Finding resources to help cope with grief is not easy. Grief is such a deeply personal experience and the myriad of feelings that go with it are to a great extent dependent on the circumstances surrounding it.

The emotions involved are complex, diverse, confusing and evolve over time. And grief is a never ending journey. It's not that we get over it, but that we learn to live with it. The feelings soften, change, lessen, ease, but don't go away - and like a rollercoaster, there are unexpected dips and turns that throw us even at a point where we think we may have reached some sense of stability. That's not to say we can't fully re-enter life and find happiness and hope - that's exactly why I put up this website, after reaching the absolute edge of despair, I am now able to feel happiness and am more fully involved in life again. Perhaps I can help someone else on their journey to reach that place.

Western society in general finds it tough to deal with grief. The intensity of our emotional outpouring can be difficult for those who have not been through this experience; many simply do not know how to respond or offer comfort. And even though we may gain comfort from someone who understands grief in general, empathy for our situation can probably only truly be felt when we meet someone who has been through a very similar experience.

For these reasons, grief can be an intensely lonely experience as well as personally devastating.

On my own journey, I had a friend who, sadly, had experienced a very similar loss. He was a life saver for me. His own experience had been two years earlier and he was able to see in me the times that were my toughest - and was there to help. I was also fortunate to have the help of a MacMillan nurse who gave me a great deal of strength and offered advice at a critical stage.

I was also desperate to find answers - that in itself led me to seek information from a number of sources. In time, I will endeavour to explain more fully the journey and the resources that have helped me. In the meantime, below is a list of reading and other media I found useful. I have tried to put them in roughly chronological order and to describe the kind of support, comfort or information I gleaned from each. Timing, as in so many things, can make a big difference. You can only take things in when you are ready. There's a brief description for each, reviews in more detail for some and I will add more as I go along. Ultimately, I know your journey is unique and you must make your own choices about what to read, view, listen to - and when. These are my personal experiences thoughts and opinions, I offer them in the hope that something might resonate.


A Grief Observed

Philosopher, scholar and writer C S Lewis (best know for The Chronicles of Narnia) offers a searingly and painfully honest diary of grief after the loss of his wife.


The Grief Club

A collection of personal stories of grief, including those of Beattie herself who lost her son and husband. Reading, sharing and joining the "club" can offer identity and catharsis.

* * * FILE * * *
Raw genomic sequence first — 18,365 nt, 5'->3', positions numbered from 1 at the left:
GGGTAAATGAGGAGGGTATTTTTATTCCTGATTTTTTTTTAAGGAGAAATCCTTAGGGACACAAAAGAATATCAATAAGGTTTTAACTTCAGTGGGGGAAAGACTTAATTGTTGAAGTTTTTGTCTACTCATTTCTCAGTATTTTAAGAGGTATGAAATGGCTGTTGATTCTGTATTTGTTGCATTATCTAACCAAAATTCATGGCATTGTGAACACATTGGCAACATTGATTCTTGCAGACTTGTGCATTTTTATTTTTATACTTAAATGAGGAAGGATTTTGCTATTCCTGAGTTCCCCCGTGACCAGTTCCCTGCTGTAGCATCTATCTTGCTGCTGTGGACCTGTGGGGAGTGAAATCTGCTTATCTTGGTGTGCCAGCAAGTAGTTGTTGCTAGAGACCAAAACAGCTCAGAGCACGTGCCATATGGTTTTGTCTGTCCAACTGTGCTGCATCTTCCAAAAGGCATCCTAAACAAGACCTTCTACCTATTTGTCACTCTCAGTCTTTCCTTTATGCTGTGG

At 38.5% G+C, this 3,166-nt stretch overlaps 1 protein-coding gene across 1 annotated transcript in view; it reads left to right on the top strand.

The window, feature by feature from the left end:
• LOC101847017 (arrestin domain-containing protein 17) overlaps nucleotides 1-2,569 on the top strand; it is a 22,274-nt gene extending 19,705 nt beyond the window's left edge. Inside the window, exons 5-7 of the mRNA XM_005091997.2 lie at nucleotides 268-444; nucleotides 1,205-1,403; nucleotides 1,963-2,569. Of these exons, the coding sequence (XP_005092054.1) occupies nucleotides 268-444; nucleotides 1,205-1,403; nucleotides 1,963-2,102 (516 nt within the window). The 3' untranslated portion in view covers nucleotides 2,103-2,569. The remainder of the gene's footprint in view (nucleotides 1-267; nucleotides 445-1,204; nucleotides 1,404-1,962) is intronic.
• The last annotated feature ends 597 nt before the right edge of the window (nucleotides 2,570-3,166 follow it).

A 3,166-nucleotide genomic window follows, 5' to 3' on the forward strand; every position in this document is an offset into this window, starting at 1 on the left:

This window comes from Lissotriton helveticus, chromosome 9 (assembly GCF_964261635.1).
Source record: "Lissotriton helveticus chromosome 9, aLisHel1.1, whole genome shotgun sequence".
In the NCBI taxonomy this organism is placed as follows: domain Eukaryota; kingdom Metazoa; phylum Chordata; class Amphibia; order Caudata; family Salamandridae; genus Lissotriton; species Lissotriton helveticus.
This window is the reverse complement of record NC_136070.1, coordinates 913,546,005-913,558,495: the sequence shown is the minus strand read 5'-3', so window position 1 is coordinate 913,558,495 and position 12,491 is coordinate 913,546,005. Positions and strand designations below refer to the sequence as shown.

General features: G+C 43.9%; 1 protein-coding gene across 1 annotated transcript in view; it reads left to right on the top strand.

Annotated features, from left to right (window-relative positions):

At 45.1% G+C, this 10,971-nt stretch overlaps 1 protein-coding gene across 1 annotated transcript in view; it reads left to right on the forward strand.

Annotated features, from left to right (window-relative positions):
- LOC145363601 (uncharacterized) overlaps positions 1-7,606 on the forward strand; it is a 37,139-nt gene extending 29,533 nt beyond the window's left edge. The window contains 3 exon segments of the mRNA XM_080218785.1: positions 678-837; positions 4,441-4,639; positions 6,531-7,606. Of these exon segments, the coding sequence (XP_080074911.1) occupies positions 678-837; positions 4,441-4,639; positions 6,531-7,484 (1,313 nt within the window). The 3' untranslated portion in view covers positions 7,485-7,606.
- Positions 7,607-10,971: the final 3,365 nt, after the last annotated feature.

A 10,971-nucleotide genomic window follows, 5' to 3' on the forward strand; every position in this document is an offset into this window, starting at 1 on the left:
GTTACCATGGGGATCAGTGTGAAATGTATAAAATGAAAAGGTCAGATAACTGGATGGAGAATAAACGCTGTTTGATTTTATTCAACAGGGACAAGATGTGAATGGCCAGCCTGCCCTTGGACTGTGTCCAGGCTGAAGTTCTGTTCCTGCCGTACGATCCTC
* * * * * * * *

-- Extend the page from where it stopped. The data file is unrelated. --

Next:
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The Language of Letting Go

This became a "bible" for me and I still read something from it almost daily. Melody Beattie wrote this on her year long travels, reflecting on her own journey through growth and renewal.

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Healing Through the Dark Emotions

Psychotherapist Miriam Greenspan's deeply intelligent analysis of the need for us to face the darkest of emotions and push through them rather than avoid them. Informed partly by her own experience, this book is both wise and practical.

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When Things Fall Apart

One of the hardest things to embrace, is the notion that intense pain is also an opportunity for learning and growth - this book by Pema Chodron unlocked that for me with compassion and wisdom

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The Places That Scare You

Fear was a major factor for me in dealing with grief, particularly fear about the future. This book was invaluable in teaching me to stay open and face into that. More wisdom and practicality from Pema Chodron.

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The Power of Vulnerability

American psychologist Brene Brown has been researching connection, shame and vulnerability for 10 years. This extraordinary 20 minute video packs a powerful message, delivered emphatically and humour.

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Compassion & Empathy

Buddhist Joan Halifax, who works with hospice patients, presents her experience and understanding and talks about the true nature of compassion and empathy.

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The Global Retreat Centre

This is both an online and offline resource if you are lucky enough to be near Oxfordshire. Meditation is a challenging practice. But I was desperate to find a way to still that horrendous roll of grief related thoughts in my mind. Enter The Global Retreat Centre.

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Deepak and Oprah Meditation

A friend introduced me to this and I started on a free 21 day online course, which they run regularly. These are guided meditations with narratives from Oprah Winfrey and Deepak Chopra. Aside from improving meditation practice, they are full of wise advice and facilitate personal development. I now listen daily.

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